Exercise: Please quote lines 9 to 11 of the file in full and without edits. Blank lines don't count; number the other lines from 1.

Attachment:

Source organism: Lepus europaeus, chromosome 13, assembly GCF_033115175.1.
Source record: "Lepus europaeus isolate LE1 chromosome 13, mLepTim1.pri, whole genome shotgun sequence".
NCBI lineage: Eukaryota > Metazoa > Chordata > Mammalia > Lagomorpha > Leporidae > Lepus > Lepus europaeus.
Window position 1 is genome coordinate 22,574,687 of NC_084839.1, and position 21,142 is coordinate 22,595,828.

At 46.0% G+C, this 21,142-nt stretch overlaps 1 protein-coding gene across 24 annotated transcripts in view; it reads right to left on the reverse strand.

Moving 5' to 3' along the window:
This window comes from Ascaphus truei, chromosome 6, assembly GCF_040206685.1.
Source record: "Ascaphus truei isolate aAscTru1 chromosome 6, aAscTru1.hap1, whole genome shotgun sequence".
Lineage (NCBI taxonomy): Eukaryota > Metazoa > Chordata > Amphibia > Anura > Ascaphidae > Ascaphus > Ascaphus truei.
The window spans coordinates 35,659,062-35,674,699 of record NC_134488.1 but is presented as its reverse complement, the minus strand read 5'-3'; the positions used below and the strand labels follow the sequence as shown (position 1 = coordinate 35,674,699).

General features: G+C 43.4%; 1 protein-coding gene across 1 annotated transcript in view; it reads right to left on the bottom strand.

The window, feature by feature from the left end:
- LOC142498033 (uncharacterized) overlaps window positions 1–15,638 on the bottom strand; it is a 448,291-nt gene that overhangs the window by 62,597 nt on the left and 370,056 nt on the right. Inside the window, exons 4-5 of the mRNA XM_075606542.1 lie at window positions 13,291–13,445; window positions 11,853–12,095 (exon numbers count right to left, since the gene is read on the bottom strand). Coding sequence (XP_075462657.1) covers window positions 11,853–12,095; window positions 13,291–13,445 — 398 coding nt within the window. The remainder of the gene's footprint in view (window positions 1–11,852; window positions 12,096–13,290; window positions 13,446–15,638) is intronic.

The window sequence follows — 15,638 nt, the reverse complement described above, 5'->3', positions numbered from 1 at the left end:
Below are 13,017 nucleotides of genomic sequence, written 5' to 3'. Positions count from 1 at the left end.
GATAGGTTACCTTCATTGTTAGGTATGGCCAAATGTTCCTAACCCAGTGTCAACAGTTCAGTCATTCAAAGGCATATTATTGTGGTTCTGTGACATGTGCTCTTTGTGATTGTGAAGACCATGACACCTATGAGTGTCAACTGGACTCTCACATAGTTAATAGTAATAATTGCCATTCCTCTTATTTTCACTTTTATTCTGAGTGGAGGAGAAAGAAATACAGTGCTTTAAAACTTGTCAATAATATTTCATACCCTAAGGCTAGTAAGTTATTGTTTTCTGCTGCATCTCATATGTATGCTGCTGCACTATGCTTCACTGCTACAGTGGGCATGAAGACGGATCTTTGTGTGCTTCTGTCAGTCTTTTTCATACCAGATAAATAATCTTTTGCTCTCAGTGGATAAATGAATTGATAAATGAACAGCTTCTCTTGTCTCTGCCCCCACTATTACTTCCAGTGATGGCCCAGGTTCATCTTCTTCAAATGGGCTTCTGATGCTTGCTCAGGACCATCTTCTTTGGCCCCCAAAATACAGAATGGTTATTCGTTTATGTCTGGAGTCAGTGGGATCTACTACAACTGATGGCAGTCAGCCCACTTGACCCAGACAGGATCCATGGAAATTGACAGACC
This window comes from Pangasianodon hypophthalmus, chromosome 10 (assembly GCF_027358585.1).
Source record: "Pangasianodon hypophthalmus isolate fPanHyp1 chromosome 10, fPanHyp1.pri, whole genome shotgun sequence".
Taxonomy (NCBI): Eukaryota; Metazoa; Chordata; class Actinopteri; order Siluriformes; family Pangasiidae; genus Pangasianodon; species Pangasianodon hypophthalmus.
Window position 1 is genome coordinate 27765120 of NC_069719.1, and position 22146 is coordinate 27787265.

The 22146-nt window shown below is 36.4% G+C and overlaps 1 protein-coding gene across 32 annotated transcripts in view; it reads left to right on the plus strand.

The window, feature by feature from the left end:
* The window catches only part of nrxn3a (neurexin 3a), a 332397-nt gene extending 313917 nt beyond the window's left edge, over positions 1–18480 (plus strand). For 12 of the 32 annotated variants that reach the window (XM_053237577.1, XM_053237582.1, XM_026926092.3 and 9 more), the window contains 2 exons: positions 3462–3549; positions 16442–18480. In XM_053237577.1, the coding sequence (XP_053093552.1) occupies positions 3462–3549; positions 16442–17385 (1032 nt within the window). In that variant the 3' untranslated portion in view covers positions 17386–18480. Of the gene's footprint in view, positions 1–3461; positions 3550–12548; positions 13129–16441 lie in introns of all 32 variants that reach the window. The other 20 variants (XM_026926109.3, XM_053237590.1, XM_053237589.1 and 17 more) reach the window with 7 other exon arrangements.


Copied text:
Lineage (NCBI taxonomy): Eukaryota > Metazoa > Chordata > Amphibia > Anura > Ascaphidae > Ascaphus > Ascaphus truei.
The window spans coordinates 35,659,062-35,674,699 of record NC_134488.1 but is presented as its reverse complement, the minus strand read 5'-3'; the positions used below and the strand labels follow the sequence as shown (position 1 = coordinate 35,674,699).

General features: G+C 43.4%; 1 protein-coding gene across 1 annotated transcript in view; it reads right to left on the bottom strand.